(10) Two contradictory suggestions were put to this witness about her presence at the spot. At one place the suggestion was that the injury she had sustained was due to an explosion at the spot; while at other place it was suggested to her that she was not present at the spot and that she had falsely appeared as an eyewitness. An effort was also made to show that she had a very weak eye sight and thereforee she could not have identified the assailants. In an answer to a question in cross-examination she deposed that she had never used spectacles. Quite an uncalled for demonstration was caused to be held in the court to test her eye sight. She was asked to put thread in a needle, which she was not able to do. We can dare say that it will be an equally difficult job for any person of the age of the witness to put the thread in the small hole of a needle. In the present case the objects to be seen were the assailants and not microscopic articles. Moreover, the witness had known the appellants quite intimately as they hailed from her own village. It was, thereforee, not difficult to identify them.
(11) Further attempt was made to show that the witness had not seen anything at the spot. In this connection our attention was drawn to a sentence in the cross-examination where she has stated that she had not told the members of her family or any one else in the village as to how Ram Mehar was killed. It is in her statement that after she had seen the murderous assault on Ram Mehar, a burning stick was flung on her and thenceafter she had become unconscious. She has further stated that she had regained consciousness in the hospital at about 1 A.M. and that after about 15 or 20 minutes she was discharged. From the hospital she went to her daughter at village Kapas Hera and from there to her village Surera, where her statement was recorded by the police at 10.30 A.M. Once she had been examined by the police, her narration of the story to any one in the village was meaningless. Actually there was hardly any occasion to narrate the occurrence to the inmates of the house as practically whole of the village was engulfed in the fight which had ensured after the murderous assault on Ram Mehar. So failure on the part of the witness to state the occurrence to the members of her family or to other persons of the community does not in any way detract the value of her testimony.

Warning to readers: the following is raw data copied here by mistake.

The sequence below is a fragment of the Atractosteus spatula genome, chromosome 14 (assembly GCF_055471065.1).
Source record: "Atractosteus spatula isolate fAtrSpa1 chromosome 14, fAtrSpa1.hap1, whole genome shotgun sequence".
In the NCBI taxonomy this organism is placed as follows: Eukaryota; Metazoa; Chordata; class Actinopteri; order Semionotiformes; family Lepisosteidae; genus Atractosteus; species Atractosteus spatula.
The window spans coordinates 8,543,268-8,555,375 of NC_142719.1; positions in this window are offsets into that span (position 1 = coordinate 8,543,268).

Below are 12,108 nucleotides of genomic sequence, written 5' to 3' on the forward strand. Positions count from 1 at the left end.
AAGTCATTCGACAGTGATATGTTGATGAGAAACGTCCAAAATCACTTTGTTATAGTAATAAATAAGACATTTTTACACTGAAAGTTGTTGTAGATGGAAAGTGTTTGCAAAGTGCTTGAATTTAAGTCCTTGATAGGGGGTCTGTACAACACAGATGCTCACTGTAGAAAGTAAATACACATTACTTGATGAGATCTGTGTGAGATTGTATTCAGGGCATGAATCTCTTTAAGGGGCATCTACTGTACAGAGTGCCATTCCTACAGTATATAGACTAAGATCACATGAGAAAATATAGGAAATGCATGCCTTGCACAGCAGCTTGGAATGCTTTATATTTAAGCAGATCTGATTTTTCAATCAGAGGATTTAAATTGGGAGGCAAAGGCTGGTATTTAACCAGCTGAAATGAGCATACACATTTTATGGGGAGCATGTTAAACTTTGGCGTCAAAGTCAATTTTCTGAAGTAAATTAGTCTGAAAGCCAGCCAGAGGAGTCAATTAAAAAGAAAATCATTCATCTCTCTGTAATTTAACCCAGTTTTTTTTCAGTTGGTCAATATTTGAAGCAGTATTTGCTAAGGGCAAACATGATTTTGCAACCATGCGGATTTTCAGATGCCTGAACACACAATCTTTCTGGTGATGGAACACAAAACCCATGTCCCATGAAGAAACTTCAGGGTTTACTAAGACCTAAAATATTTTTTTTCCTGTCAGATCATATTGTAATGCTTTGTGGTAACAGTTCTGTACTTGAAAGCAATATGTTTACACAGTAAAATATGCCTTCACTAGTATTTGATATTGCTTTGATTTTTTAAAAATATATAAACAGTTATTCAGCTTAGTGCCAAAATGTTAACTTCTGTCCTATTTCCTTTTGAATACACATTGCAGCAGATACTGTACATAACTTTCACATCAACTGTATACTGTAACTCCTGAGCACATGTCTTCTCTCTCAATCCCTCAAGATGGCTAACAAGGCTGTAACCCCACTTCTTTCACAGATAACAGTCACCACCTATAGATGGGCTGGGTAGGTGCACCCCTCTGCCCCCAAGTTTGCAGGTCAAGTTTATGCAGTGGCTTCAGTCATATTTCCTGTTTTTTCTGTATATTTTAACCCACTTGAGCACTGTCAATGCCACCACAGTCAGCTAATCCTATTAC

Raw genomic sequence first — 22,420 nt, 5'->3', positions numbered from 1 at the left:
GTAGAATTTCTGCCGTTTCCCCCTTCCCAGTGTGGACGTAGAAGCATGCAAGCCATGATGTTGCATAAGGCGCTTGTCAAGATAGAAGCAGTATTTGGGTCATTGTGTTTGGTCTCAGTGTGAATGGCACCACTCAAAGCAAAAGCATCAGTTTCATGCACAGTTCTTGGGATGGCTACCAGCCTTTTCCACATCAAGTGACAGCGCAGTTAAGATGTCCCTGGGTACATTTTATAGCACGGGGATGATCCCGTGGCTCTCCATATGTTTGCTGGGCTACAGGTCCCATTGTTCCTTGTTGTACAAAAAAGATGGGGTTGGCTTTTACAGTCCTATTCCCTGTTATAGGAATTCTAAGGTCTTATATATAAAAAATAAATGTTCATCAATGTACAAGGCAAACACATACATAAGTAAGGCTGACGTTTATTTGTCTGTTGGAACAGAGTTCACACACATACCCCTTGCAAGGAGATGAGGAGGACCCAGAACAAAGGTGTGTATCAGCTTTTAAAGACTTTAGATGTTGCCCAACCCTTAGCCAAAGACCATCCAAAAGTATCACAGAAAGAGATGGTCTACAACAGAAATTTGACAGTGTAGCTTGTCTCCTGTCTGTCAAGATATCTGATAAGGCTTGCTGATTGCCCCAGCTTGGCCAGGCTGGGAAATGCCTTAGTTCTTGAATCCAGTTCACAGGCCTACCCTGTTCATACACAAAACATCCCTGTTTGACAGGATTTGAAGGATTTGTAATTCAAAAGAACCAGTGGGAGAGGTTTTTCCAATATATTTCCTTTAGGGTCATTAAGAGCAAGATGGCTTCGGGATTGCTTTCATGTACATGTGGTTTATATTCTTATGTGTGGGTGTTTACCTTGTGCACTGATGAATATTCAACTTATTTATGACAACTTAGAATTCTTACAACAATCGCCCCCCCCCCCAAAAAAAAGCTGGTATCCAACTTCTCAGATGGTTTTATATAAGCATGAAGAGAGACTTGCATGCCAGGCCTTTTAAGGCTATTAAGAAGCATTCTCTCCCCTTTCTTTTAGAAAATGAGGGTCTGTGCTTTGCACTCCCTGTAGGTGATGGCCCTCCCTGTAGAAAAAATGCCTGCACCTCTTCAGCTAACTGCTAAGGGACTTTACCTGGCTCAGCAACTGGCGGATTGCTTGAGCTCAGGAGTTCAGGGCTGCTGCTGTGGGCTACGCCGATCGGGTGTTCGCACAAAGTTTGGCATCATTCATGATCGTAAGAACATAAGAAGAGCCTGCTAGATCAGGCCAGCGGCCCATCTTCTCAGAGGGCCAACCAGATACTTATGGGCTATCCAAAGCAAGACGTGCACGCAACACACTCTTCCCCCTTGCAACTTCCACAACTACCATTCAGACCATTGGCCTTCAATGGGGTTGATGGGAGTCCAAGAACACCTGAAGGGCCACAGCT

(12) It is next argued that the witness has materially improved her statement before the court. It is pointed out that before the police she has stated that the assailants were standing outside Ratti Ram's Verandah when she had noticed them, but before the court she has deposed that they were standing in the Verandah itself when she had first seen them. Secondly, before the Police she had stated that all the assailants were armed with lathis but at the trial she has stated that they were armed with lathis and jellies. In our view such contradictions are of no consequence as they are bound to occur even in the case of most truthful witnesses. With the lapse of time minor details do obliterate from the memory of an individual.
(13) Another argument advanced to discredit this lady is that she has not given the details and more particularly the number of the lathi blows given to the deceased. She has clearly stated that on receiving the first lathi blow on the head Ram Mehar had fallen on the ground and thereafter further blows were administered. In such a tense situation she could not be expected to start counting the blows.
(14) The next argument relates to insufficiency of light at the spot for the purpose of identification of the assailants. It is in evidence that Holi fire was burning and the people were offering water there. It was near that place that the fatal injuries were caused by the appellants. Things were quite calm uptil that stage, but pandemonium prevailed after Ram Mehar had fallen on receiving the lathi blows. Certainly it was not pitch dark. Fire was burning, which naturally emitted light. That would have been sufficient to identify the known persons. In our view there could be no mistake in identifying the assailants.
(15) On reading the whole statement of Smt. Bharto, an impression is created that she has not modulated her evidence to suit a particular prosecution version for the deliberate purpose of securing a conviction. To us her statement strikes to be quite natural and truthful. She has not attempted to inculpate innocent persons. We feel that the trial court has rightly believed Smt. Bharto's statement. In spite of the various attacks, her testimony has remained unshaken.
(16) It is next canvassed by Mr. Mukherjee that the solitary statement of an eye witness (Mst. Bharto) is not sufficient to prove the fatal injuries for substantiating the charge. In this connection it may be observed that there is no impediment in arriving at the conclusion of guilt upon the testimony of a single witness provided the evidence is found to be honest and trustworthy and does not suffer from infirmities. It is also well settled rule of law that quality and not quantity of evidence counts in determining or sustaining a conviction.